In the end Belonging to the Nation is a useful, at times subtle, teasing apart of issues of identity and action, from a plethora of original sources revealed in dozens of notes. Often a single endnote includes references to multiple primary documents, even from different archives. An occasional aside explains a translation, clarifies meaning, or disputes claims in an original source. Kulczycki also uses the endnotes to summarize or compare historical positions or to offer a rare jewel of an anecdote from decades of research and interaction with international scholars. There is not a bibliography per se, nor a need for one with such thorough notes. Nevertheless, the narrative is not smooth reading, and the presumption of a knowing reader is pervasive, leading one to understand that the audience will be those who can navigate the acronyms used in communist bureaucracy without need for much explanation, or that one will understand idioms spouted by regional administrators, such as “the German hordes might again invade the Polish lands with fire and sword” (p. 187). Graduate students, researchers, and historians of Poland will benefit most, followed by those seeking comparisons with other regimes that prioritized ethnic cleansing or national reeducation. Thus, Belonging to the Nation falls into the same category as other borderlands writing that exposes, but does not choose a side in, debates in Central Europe about the political, economic, and even the security consequences of state-imposed population transfers. Libraries can place this latest work by Kulczycki alongside monographs about regional identity, East Central Europe, ethnic cleansing, nationalism, and counter-national works by such scholars as Kate Brown, Timothy Snyder, Tomasz Kamusella, Norman Naimark, Padraic Kenney, Andrew Demshuk, Celia Applegate, and Brian Porter-Szűcs. It is also useful to understand the process that informs the stories told in more specialized works and monographs that function as case studies about plebicites, identity, or population transfers from such scholars as Gregor Thum, Winson Chu, Chad Bryant, Richard Blanke, John Connelly, and Karin Friedrich.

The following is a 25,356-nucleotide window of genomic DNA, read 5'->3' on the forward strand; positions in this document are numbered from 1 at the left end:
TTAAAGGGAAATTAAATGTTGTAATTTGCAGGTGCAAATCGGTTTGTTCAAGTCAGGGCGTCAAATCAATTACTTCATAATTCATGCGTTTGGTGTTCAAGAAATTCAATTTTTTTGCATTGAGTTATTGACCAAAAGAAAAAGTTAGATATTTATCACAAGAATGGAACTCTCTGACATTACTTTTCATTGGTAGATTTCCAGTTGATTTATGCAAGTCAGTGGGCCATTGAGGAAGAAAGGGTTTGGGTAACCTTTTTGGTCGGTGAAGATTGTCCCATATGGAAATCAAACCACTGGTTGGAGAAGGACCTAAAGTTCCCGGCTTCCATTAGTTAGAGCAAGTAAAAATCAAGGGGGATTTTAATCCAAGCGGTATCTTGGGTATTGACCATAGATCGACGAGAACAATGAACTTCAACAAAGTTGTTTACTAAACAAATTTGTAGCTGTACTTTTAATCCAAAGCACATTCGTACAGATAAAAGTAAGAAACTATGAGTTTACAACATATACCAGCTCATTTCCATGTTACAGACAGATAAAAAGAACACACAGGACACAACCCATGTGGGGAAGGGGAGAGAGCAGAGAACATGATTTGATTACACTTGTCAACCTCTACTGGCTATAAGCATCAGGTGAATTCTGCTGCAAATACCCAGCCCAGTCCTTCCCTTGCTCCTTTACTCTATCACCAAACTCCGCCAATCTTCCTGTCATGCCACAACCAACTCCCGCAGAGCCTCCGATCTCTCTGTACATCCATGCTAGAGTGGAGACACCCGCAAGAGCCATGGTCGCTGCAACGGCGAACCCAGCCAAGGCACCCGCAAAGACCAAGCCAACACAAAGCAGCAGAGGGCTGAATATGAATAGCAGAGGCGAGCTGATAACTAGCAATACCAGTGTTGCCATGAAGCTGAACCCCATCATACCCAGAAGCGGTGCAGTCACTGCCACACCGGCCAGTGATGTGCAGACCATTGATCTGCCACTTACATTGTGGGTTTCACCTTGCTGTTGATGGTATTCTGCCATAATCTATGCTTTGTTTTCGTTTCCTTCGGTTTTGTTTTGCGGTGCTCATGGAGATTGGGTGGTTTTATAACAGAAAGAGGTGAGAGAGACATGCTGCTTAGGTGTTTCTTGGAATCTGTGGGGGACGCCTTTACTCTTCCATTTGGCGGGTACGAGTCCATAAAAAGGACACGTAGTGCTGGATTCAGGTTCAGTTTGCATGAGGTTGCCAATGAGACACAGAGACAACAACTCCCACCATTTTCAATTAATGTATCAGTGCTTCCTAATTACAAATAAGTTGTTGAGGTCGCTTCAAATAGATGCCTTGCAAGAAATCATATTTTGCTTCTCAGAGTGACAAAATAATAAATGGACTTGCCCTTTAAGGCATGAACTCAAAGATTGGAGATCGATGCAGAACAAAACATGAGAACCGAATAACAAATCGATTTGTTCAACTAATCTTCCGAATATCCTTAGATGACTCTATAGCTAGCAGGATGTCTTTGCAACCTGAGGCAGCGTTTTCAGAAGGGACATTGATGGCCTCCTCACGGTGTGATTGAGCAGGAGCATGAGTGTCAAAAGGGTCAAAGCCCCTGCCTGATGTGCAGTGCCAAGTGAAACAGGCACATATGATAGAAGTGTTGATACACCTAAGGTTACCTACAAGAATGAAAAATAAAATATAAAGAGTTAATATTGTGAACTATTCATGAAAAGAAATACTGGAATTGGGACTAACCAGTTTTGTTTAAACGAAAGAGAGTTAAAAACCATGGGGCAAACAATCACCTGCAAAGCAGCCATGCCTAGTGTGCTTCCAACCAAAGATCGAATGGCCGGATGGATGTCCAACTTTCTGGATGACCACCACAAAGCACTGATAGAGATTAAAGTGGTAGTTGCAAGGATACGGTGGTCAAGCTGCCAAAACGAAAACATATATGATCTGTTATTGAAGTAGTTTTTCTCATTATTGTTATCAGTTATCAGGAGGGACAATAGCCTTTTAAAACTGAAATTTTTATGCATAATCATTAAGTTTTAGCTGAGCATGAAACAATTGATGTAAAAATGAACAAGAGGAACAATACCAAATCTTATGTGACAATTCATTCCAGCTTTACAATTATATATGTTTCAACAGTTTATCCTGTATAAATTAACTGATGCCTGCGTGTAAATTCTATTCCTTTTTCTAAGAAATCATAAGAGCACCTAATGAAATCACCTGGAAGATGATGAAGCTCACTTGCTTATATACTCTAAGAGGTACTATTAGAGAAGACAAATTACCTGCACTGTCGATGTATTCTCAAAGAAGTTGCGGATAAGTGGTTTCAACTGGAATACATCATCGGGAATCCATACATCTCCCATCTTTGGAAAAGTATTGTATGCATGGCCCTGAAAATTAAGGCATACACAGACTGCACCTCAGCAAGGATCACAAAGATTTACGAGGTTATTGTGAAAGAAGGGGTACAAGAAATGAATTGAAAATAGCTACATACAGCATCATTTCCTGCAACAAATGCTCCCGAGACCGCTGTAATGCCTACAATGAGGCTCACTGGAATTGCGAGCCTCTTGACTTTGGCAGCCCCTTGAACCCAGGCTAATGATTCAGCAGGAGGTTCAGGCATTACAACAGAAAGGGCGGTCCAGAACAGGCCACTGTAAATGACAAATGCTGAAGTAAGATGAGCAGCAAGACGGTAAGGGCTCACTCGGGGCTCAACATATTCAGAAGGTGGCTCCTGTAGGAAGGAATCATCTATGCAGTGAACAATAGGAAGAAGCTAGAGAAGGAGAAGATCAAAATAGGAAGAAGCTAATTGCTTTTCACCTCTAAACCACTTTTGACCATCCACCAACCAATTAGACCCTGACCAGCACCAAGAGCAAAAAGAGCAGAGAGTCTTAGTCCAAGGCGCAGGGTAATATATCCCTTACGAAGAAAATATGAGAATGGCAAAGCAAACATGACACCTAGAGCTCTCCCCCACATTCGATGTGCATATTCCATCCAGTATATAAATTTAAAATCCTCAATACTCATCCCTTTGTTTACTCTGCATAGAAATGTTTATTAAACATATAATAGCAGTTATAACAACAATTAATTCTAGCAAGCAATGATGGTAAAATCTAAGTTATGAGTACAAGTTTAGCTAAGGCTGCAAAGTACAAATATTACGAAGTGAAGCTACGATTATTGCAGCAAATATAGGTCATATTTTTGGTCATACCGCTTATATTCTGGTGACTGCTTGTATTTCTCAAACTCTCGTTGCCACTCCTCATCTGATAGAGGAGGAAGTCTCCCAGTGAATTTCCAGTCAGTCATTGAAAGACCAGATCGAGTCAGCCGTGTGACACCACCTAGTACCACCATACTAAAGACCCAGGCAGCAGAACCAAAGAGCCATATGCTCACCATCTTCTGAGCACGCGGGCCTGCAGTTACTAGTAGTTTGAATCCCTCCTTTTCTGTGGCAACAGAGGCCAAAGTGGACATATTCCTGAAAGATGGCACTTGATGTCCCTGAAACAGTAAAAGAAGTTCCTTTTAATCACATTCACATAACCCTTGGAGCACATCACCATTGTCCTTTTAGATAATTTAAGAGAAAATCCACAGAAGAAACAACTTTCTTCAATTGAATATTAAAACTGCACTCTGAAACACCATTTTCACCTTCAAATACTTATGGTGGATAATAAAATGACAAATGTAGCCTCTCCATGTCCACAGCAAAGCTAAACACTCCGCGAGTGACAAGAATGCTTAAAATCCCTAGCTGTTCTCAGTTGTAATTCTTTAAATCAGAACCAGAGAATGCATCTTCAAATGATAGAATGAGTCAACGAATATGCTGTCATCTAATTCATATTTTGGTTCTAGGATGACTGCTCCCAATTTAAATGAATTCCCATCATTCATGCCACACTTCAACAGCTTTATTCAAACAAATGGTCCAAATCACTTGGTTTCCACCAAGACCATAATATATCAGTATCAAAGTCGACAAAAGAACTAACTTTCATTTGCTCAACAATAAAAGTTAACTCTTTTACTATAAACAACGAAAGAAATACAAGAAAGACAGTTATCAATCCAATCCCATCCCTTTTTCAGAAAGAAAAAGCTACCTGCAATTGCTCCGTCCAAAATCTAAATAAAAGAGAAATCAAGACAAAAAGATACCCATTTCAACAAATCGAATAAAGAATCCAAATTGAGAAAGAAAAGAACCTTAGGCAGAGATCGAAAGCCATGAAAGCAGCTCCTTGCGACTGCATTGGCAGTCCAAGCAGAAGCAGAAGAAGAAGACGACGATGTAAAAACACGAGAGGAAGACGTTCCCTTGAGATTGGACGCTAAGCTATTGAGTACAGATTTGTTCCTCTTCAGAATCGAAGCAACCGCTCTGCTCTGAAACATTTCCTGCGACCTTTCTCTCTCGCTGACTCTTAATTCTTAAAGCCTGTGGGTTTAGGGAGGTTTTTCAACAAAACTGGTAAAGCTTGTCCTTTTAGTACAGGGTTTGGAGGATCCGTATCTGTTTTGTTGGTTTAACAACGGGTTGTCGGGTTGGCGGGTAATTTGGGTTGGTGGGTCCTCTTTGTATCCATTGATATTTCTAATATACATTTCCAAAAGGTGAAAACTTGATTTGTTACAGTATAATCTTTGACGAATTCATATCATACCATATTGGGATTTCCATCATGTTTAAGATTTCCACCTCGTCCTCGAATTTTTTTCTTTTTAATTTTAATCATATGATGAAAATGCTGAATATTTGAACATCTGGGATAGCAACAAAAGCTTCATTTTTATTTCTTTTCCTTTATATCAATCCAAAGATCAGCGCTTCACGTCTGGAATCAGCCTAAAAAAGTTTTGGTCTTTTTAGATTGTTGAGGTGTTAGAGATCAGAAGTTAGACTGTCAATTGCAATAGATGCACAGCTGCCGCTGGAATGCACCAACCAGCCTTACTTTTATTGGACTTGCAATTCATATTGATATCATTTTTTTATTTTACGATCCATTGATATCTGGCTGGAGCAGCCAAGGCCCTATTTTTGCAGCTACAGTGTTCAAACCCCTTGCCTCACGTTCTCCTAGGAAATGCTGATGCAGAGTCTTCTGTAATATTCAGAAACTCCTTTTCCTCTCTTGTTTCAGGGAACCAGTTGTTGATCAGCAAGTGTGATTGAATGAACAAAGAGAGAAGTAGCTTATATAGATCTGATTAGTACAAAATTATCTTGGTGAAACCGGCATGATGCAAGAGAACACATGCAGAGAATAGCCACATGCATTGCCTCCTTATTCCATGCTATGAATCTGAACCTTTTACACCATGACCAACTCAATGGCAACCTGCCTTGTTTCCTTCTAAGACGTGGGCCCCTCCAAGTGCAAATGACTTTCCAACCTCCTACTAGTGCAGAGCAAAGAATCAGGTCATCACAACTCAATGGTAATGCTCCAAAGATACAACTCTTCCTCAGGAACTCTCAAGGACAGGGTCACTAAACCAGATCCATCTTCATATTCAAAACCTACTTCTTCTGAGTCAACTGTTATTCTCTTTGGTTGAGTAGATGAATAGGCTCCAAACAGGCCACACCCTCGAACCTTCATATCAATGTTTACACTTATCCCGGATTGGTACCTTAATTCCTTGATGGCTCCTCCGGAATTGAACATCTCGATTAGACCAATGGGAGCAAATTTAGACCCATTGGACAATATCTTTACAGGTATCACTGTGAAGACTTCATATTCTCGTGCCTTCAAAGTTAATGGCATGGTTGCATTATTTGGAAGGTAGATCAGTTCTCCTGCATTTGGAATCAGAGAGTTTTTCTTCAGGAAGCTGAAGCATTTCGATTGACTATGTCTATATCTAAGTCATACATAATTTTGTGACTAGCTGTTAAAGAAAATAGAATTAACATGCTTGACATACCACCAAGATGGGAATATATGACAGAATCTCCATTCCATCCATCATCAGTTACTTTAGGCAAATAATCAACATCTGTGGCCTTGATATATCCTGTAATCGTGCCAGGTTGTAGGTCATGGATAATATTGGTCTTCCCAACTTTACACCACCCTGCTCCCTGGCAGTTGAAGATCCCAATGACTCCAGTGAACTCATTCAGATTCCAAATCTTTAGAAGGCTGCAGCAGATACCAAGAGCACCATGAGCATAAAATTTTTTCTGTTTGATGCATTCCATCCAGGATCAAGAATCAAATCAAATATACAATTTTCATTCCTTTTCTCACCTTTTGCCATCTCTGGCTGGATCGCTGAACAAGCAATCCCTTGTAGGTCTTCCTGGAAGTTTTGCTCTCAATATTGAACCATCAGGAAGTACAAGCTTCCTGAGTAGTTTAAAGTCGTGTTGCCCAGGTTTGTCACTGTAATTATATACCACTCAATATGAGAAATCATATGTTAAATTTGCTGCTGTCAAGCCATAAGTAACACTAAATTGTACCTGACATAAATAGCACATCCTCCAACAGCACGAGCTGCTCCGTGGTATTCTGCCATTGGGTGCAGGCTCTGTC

This book offers English-speaking Polish historians a single reference for local and central government policies on nationality. It also reveals gaps in the literature that deserve consideration. For instance, the author makes glancing references to the particular problem of interethnic marriage and the fate of women stranded across the border from spouses due to the exigencies of war or expulsion. This would be worth exploring by borderlands historians and gender historians, now equipped with an understanding of nationalization policy and process as presented in Kulczycki’s book.

Kulczycki aptly navigates a broad historiography of conversations about borderlands, from a passing and efficiently summarized critique of Alfred-Maurice de Zayas on expulsion to close linguistic parsing of how Polish politicians reference regional language use in the twenty-first century. Kulczycki not only breaks up narratives dependent on ethnic nationalism as a desired premise for organizing the state but also reminds historians of Europe that the chronology of the twentieth century is not broken at 1945 but includes continuities of assumptions, even across conflicting ideologies. Kulczycki does not blur ideologies together but instead gets at the heart of the process. This offers insight into both political transition in the middle of the twentieth century and the assumptions about nation and belonging at play in contemporary Europe today.

Citation: Elizabeth Morrow Clark. Review of Kulczycki, John J., Belonging to the Nation: Inclusion and Exclusion in the Polish-German Borderlands, 1939-1951. H-Poland, H-Net Reviews. September, 2019. URL:

This work is licensed under a Creative Commons Attribution-Noncommercial-No Derivative Works 3.0 United States License.